________________ CM . . . . Volume XVI Number 27. . . .March 19, 2010

cover

Give Up the Ghost.

Megan Crewe.
New York, NY: Henry Holt and Co. (Distributed in Canada by H. B. Fenn), 2009.
244 pp., hardcover, $21.99.
ISBN 978-0-8050-8930-1.

Subject Headings:
Interpersonal relations-Fiction.
Ghosts-Fiction.
Sisters-Fiction.
Grief-Fiction.

Grade 7-10 / Ages 12-15.

Review by Maggie Standish.

***½ /4

   

excerpt:

"It's Paige," I said. "You think I don't know? You pretend like it doesn't bother you anymore, put on your hairspray and makeup and your perfect clothes, but it's so obvious. It bothers you so much you can't stand to stay here with me and Dad. Where are your friends? Where's your life? You're so busy trying not to think about Paige being dead, that you might as well be dead, too."

 

Cass McKenna is a few months away from her seventeenth birthday. Her sister, Paige, died around four years ago. When that death occurred, Cass discovered she can interact with ghosts. With the help of ghosts who hang out at her high school, Cass calls out people for lying, backstabbing, and cheating. However, this behaviour gets the attention of Tim, Vice President of the Student Council, who recently lost his mother.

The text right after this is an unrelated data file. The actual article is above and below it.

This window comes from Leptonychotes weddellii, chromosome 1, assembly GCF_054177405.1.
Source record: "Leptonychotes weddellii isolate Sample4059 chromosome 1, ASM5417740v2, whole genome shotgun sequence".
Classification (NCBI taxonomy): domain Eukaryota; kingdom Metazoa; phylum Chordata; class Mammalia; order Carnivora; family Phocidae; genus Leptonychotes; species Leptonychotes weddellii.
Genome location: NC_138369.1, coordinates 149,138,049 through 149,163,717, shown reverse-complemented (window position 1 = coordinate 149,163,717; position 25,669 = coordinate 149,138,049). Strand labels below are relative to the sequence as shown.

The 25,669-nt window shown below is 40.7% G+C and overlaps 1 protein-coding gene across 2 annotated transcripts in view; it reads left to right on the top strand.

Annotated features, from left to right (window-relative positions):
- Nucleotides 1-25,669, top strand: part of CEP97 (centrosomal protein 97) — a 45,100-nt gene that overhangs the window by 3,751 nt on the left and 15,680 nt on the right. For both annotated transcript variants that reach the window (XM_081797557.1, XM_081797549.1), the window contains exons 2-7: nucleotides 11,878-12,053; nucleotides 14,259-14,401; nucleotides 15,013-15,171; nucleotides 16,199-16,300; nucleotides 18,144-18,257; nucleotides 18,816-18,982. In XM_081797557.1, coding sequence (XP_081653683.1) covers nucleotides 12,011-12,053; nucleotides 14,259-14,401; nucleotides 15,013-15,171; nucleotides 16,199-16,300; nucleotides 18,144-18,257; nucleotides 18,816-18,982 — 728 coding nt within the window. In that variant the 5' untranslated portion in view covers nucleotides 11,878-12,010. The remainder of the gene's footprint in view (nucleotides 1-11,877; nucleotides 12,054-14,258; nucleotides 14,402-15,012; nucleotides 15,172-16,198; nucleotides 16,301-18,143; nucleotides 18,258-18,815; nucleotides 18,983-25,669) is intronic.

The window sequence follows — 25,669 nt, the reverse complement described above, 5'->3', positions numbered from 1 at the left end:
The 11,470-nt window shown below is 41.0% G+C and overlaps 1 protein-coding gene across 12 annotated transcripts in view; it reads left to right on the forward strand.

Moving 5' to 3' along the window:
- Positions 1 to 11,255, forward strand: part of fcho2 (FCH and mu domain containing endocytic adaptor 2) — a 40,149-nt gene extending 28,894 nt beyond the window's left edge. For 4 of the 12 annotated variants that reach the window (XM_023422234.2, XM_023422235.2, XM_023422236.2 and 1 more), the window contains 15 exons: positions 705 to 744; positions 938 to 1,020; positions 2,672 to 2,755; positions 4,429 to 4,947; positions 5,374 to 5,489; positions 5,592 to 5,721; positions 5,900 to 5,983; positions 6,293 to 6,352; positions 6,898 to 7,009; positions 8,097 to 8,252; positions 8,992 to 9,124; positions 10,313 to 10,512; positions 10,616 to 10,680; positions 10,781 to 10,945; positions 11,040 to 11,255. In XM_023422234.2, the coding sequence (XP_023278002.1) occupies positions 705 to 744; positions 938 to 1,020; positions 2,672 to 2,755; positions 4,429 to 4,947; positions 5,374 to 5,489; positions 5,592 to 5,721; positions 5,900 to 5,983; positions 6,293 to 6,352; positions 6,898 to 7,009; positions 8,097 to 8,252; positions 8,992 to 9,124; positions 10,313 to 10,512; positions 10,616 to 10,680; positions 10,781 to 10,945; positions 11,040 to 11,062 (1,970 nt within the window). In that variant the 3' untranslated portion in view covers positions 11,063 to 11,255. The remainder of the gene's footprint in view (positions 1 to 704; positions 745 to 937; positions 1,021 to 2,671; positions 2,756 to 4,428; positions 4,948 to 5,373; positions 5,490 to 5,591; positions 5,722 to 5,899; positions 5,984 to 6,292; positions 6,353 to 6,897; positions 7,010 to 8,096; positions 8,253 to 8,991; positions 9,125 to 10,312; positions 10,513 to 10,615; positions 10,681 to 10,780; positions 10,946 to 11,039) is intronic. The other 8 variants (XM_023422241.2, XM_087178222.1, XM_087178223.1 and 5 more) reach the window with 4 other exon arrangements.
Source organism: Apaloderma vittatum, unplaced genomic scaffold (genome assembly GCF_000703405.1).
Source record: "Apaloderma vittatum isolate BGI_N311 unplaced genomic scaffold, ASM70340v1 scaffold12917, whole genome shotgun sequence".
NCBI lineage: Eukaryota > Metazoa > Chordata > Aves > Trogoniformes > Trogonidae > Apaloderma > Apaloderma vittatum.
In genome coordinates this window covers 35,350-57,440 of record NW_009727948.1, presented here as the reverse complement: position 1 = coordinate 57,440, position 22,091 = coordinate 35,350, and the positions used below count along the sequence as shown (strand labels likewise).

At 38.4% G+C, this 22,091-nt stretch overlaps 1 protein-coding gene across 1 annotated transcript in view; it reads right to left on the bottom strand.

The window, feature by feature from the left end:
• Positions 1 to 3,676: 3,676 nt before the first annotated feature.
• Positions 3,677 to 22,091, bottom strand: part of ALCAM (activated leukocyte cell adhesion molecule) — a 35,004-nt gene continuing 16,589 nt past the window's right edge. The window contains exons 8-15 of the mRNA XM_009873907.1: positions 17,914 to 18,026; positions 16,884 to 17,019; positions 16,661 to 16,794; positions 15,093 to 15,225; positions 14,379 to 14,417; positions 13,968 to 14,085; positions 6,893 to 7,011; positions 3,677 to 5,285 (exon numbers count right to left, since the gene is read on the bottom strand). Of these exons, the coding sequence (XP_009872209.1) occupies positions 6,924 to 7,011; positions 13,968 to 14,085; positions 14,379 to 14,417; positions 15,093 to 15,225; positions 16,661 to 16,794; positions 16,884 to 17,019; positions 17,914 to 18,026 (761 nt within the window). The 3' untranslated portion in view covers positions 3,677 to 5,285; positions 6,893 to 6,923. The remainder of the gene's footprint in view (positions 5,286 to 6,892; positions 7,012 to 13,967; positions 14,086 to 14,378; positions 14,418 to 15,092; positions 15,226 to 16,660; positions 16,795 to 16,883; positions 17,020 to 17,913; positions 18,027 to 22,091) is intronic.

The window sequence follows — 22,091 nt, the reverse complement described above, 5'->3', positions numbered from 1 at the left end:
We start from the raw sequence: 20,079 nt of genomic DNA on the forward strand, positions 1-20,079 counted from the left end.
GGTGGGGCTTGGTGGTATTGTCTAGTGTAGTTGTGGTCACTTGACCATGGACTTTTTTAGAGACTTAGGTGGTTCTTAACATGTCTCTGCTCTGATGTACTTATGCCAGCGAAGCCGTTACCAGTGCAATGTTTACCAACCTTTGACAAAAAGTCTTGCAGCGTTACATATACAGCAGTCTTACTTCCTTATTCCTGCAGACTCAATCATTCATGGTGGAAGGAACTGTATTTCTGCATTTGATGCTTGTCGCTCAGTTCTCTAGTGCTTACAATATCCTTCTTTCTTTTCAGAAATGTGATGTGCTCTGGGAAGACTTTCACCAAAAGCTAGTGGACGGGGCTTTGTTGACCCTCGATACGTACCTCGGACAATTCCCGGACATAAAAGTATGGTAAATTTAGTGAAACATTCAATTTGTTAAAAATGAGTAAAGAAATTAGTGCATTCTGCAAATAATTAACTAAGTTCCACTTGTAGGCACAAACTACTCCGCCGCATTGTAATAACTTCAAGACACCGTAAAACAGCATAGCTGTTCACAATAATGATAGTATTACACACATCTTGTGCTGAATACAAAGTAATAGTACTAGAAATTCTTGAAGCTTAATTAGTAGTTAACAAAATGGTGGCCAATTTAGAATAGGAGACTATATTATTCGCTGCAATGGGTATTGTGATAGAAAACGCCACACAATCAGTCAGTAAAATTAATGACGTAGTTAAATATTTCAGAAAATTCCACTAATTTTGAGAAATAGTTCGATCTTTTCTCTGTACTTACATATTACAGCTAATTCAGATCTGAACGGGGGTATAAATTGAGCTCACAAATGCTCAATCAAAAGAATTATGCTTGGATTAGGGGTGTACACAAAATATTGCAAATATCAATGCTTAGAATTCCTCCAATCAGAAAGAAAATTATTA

This book is written with the first person point of view, an approach which works well because Cass's attitudes and feelings change and her viewpoint is needed to fully capture this. Though the story is generally linear, Cass speaks about the past so we fully understand why, in the beginning and throughout most of the work, she distrusts and dislikes the living, especially her former best friend, Danielle. The characters in this book who remain static are the dead who talk to Cass, mainly her sister Paige and the two ghosts who are at the school, Norris and Bitzy. This is because, as ghosts, they no longer have the ability to change. Cass's father remains the same loving character. However, the main characters all learn from each other, and through that, change. This is a novel about dealing with death, change, and growing up mentally.

      Give Up the Ghost has lots of characteristic description, but the story still moves a steady pace. However, the characters are the focus of this work. There is no clear message, but rather, this work will speak to each individual in his or her own way.

     Give Up the Ghost can be enjoyed by both genders, even though the main character is a girl.

Highly Recommended.

Maggie Standish, who lives in London ON, is a recent MLIS graduate.

To comment on this title or this review, send mail to cm@umanitoba.ca.

Copyright the Manitoba Library Association. Reproduction for personal use is permitted only if this copyright notice is maintained. Any other reproduction is prohibited without permission.
Published by
The Manitoba Library Association
ISSN 1201-9364
Hosted by the University of Manitoba.
 

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